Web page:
# Detecting and counting signals in list data: checking pulse rate

Hope this isn't too much of a basic question: I'm looking for some Mathematica functions, but I don't know which ones.

Background

I recently read about a simple technique for reading your body's pulse rate using the camera built into the computer (eg an iSight camera at the top of an iMac). The idea is that you put your finger over the camera in a reasonably well-lit room, record a movie (about 15 - 20 seconds), then analyze the frames for varying light intensities, which somehow indicate your pulse. So far the technique seems to be promising. The code is:

getDataFromList[frames_] :=
Module[{},
Mean[Flatten[ImageData[#]]] & /@
(ColorSeparate[#][[1]]  (* red channel is best? *)
& /@ frames)];

AbsoluteTiming[
testFrames = CurrentImage[200];
testData = getDataFromList[testFrames]]

ListLinePlot[testData]


The testData starts off like this:

{0.193808, 0.196383, 0.197617, 0.198657, 0.200555, 0.201459,
0.201391, 0.1975, 0.197983, 0.198238, 0.200564, 0.201397, 0.202331,
0.20271, 0.199668, 0.196999, 0.197857, 0.19826, 0.199329, 0.200624,
0.201472, 0.202583, 0.199393, 0.198472, 0.199569, 0.200466, 0.201441,
0.203286, etc.


When plotted, the data for me and my left forefinger looks like it might be working (or could at least be a vaguely human pulse):

The data is probably too large to include here - but some of you might have cameras and fingers too, and could generate something similar? In this plot there looks to be about 24 pulses, and the time from AbsoluteTiming was 16.965258, so my pulse rate was about 84. (So holding my finger up to the screen was hard work, obviously...)

Question

Which Mathematica functions can I use to extract the actual pulse rate from this and similar sets of data?

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Surprisingly, it didn't add a comment when I voted as a duplicate... This is the question, for others: Can one find the beat of a tune with Fourier analysis? – rm -rf Aug 2 '12 at 23:11
@R.M I don't know, a question on beat detection of a tune seems like a big overkill for this – Rojo Aug 2 '12 at 23:29
I suggest to reopen. The other question asked for Fourier, and there are a lot of other possible techniques for doing this (autocorrelation, vanishing derivative, second derivative sign alternating, ...) – belisarius Aug 3 '12 at 5:23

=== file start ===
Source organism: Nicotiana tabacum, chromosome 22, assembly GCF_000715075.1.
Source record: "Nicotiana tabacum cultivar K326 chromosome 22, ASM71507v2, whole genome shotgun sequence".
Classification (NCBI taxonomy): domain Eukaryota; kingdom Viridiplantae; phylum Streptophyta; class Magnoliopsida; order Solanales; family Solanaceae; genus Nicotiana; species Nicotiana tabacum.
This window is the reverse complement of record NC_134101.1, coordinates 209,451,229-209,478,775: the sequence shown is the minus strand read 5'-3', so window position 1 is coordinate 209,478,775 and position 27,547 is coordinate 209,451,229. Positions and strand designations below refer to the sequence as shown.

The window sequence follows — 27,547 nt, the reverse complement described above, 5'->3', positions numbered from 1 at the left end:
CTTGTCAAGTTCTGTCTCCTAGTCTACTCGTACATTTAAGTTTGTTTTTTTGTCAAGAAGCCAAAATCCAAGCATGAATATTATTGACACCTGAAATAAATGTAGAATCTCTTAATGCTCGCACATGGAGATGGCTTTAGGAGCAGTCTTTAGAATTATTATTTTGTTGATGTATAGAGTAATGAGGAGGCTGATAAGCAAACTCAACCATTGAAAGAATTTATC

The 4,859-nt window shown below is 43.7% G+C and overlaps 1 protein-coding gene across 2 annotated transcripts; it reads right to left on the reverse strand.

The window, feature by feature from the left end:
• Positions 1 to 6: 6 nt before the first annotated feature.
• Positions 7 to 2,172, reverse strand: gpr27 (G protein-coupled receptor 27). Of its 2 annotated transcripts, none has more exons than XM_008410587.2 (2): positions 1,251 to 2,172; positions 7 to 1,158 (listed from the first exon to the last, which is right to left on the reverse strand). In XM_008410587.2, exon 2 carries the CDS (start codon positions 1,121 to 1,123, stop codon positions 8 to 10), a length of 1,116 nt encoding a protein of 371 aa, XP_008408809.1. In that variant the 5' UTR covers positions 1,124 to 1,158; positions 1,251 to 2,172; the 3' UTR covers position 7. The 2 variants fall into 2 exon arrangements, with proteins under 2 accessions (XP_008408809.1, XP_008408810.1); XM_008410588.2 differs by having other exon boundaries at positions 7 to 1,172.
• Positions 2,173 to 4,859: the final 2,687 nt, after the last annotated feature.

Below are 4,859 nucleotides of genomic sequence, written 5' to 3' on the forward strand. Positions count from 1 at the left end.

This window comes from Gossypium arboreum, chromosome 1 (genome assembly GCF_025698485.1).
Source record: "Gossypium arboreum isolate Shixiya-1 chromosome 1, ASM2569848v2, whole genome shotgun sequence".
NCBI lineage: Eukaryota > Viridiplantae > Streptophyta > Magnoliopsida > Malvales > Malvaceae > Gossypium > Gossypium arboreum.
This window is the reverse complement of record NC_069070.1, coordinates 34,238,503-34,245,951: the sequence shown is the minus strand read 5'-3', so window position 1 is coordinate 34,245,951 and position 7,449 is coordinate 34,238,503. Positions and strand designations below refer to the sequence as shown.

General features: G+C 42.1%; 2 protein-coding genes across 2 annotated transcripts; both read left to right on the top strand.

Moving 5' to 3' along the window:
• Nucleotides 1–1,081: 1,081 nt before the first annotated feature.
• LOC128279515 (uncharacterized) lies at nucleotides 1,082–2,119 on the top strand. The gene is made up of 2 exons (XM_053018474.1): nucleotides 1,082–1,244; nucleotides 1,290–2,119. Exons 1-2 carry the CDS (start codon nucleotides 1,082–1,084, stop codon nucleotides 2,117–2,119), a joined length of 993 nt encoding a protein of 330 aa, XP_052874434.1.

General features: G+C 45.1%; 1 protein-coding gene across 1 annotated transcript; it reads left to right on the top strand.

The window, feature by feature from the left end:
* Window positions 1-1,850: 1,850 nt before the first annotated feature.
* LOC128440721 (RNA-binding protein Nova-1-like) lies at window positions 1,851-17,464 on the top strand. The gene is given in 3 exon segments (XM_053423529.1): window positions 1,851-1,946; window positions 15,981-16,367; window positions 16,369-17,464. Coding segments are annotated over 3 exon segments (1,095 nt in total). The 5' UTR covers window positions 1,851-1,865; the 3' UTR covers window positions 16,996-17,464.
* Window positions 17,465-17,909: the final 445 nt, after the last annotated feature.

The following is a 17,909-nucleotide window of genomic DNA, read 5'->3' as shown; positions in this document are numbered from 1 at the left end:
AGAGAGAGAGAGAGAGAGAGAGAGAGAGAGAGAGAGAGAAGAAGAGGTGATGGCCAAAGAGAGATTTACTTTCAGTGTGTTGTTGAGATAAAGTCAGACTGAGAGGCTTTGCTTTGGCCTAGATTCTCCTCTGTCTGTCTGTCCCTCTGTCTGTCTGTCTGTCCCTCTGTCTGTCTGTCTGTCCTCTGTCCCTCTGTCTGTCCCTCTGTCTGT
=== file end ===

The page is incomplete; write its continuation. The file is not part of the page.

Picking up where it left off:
I hadn't thought to look for sound-related questions but you're all right, it's only data after all... – cormullion Aug 3 '12 at 6:58
@belisarius please show us one now. :-) – Mr.Wizard Aug 5 '12 at 0:46

Let's invent some data. The pulse rate will be 50

pulseRate = 50;
sampleRate = 1000;
data = Range[0, 1, 1/sampleRate] /.
t_ :> Sin[2. Pi pulseRate t] + 8 Sinc[Pi t 2.]^2 // # +
RandomReal[0.3 {-1, 1}, Length@#] &;
ListLinePlot[data, DataRange -> {0, 200}, PlotRange -> Full]


Plotting Fourier already shows it will be easy to extract the value

ListLinePlot[Abs@Fourier[data], PlotRange -> {{0, 200}, Full},
DataRange -> {0, sampleRate}]


For whatever reason, let's filter it a little bit first

filteredData = data~MovingAverage~10~DerivativeFilter~{1};
ListLinePlot[filteredData]


Now we see more cleary that the peaks are in the pulse rate

ListLinePlot[Abs@Fourier[filteredData],
PlotRange -> {{0, 200}, Full}, DataRange -> {0, sampleRate}]


In a general case we could be more careful finding the peaks but, let's just find the 2 maximums and their corresponding frequency

(Ordering[Abs@Fourier[filteredData], -2] - 1) Length@data/sampleRate // N


{50.05, 942.942}

Abs@Mod[%, 1000, -500]


{50.05, 57.058}

It's a start

Another quick approach

This would give an indicator vector with ones where there's a peak (local maximum or minimum)

peaks = Unitize@Differences@Sign@Differences[data~MovingAverage~10];


This would give the number of samples between peaks

peakIntersamples = Differences@Flatten@Position[peaks, 1];


From that we can estimate the pulse rate

sampleRate/Median@peakIntersamples/2


50

-
 Nice answer - many thanks for this, rojo. I'd upvote and accept if the question hadn't been closed :/ – cormullion Aug 3 '12 at 7:00 @cormullion it has now been unclosed :). But even if you feel like accepting, have an open mind about changing the accept in the future: I have the feeling a couple of good answers may be coming now it has been reopen ;D – Rojo Aug 3 '12 at 11:06 data~MovingAverage~10~DerivativeFilter~{1} ... damn – belisarius Aug 4 '12 at 20:39 @belisarius infix fits those kind of functions perfectly, right? :) – Rojo Aug 4 '12 at 23:52 @rojo Your answer was obviously the last word in the subject! Thanks - it was very helpful. – cormullion Aug 11 '12 at 7:52